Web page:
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7 Advanced Drawing Tips for Creating Photo-Realistic Drawings in Pencil and Graphite

"Profiles in Black and White" is my on-going series of drawings observing various forms in profile. The techniques I use in producing these drawings range from the traditional handling of the pencil to a glazing technique using powdered graphite to enhance darks. Here are a few tips:

1. Use an architectural pencil (a lead holder) so you can continually keep a sharp point while drawing. I suggest a range from HB to 9B. I rarely use the H’s as their color is less rich and has a shiny appearance.

2. Choose your paper carefully for the amount of graphite it can hold—I am using Stonehenge’s print making paper. It doesn’t have the sizing of a watercolor paper so it really soaks up the graphite, allowing me to get more graphite on the paper at once.

3. Begin your drawing by lightly blocking in your subject, then start massing (adding) in the major forms. Let the large shapes of light and shadow guide you, detail comes later. Work the whole drawing, don’t linger in one area. Bring the whole drawing along slowly, much like a photo developing in a darkroom tray.

great dane

Great Dane, black tie, graphite on print-making paper.

4. Once your drawing is well along, and you can see all the major shapes of your subjects, it’s time to fully develop the darks in the background. You do this so that you have something to compare the rest of your values to.

5. When creating your deepest blackest values, patience is the key. Work your pencil and powdered graphite very lightly, caress the paper. You will get your darkest darks by building up multiple layers of graphite, maybe as many as 20 layers.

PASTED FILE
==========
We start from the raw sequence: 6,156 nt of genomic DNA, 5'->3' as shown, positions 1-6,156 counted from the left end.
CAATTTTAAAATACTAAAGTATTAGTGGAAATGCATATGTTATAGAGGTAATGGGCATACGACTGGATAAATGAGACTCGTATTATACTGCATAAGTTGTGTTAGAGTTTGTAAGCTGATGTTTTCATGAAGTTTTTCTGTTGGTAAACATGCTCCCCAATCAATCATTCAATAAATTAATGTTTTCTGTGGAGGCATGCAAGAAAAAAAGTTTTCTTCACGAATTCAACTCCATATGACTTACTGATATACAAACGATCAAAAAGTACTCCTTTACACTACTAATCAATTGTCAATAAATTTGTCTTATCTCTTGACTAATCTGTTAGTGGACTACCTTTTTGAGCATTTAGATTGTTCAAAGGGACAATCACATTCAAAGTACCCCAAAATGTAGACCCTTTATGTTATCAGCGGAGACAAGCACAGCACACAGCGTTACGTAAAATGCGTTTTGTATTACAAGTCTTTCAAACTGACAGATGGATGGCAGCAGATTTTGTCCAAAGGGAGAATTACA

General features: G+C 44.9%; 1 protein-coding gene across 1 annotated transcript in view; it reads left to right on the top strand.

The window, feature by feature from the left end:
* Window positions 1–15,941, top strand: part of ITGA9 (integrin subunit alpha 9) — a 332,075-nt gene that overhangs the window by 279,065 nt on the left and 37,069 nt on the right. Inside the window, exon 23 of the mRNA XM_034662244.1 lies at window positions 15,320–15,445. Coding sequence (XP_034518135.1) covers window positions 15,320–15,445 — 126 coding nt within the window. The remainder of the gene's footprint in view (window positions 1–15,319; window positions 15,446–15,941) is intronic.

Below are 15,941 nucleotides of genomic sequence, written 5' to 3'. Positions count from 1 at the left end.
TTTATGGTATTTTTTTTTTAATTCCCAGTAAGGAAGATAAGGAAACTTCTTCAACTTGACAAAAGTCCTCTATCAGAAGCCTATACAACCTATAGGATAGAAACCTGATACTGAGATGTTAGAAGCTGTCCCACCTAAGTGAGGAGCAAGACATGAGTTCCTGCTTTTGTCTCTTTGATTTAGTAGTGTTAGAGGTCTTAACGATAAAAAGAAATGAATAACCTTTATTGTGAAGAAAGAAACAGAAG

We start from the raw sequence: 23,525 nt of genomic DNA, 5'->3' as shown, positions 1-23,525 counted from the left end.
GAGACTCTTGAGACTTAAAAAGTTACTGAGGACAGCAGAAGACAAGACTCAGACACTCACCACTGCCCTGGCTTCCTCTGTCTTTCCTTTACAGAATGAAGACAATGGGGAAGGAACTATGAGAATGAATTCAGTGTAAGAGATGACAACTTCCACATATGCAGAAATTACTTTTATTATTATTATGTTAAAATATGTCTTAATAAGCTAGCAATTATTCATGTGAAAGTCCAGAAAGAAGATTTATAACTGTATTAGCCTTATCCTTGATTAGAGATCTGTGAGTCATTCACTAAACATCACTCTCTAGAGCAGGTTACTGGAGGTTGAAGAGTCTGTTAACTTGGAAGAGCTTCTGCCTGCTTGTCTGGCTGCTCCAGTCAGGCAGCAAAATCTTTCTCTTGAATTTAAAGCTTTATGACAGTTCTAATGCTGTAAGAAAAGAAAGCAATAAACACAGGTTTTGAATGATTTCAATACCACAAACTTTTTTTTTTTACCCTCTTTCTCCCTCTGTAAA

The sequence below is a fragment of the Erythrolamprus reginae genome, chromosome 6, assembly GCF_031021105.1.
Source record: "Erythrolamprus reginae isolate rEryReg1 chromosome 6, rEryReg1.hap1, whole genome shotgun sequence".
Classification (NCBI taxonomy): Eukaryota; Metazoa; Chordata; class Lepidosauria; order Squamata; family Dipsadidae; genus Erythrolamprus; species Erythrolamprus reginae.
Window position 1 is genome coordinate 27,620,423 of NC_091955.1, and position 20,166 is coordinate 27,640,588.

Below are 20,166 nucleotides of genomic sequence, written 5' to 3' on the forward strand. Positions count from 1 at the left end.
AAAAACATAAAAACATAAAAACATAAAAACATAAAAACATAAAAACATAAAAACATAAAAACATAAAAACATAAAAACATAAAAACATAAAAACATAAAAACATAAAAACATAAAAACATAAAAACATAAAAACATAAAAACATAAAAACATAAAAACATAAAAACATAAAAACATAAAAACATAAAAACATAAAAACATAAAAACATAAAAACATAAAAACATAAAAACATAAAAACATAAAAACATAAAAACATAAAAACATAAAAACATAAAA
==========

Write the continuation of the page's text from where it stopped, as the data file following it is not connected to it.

6. For graphite powder, I grind my own using a mechanical pencil sharpener and 6B, 8B, and 9B leads. Bottled graphite powder that you can purchase is just not as rich. Find a soft cotton cloth to use when applying the powder. Use a buffing technique, much like hand buffing or waxing your car.

After the third layer, apply a light workable fixative and let the drawing rest for a couple of days. The paper will rise (expand), much like foccacio bread dough. You can then apply more layers of graphite. Fix about every third layer in the dark areas, and continue adding darks until you reach the value you want.

boxer in a box

Boxer in a Box, graphite on print-making paper.

7. Continue the rest of the drawing until you are satisfied with the range of lights and darks throughout the entire piece. For this step, you may want to create a value strip using the same paper as the drawing. I use value strips to compare all of my light, mid-tone and dark values from different areas of the image until I think I’m finished.

At this point I put the drawing away for a week or so and work on something else. I need to refresh my eyes for that drawing. When I decide to look at the drawing again, I set it across the room towards dusk. If the drawing holds the room, my work is done.

I hope this post has been helpful—good luck!

For more drawings and tips from H. Edward Brooks, please visit his drawing blog.

*Note: this post may contain affiliate links*

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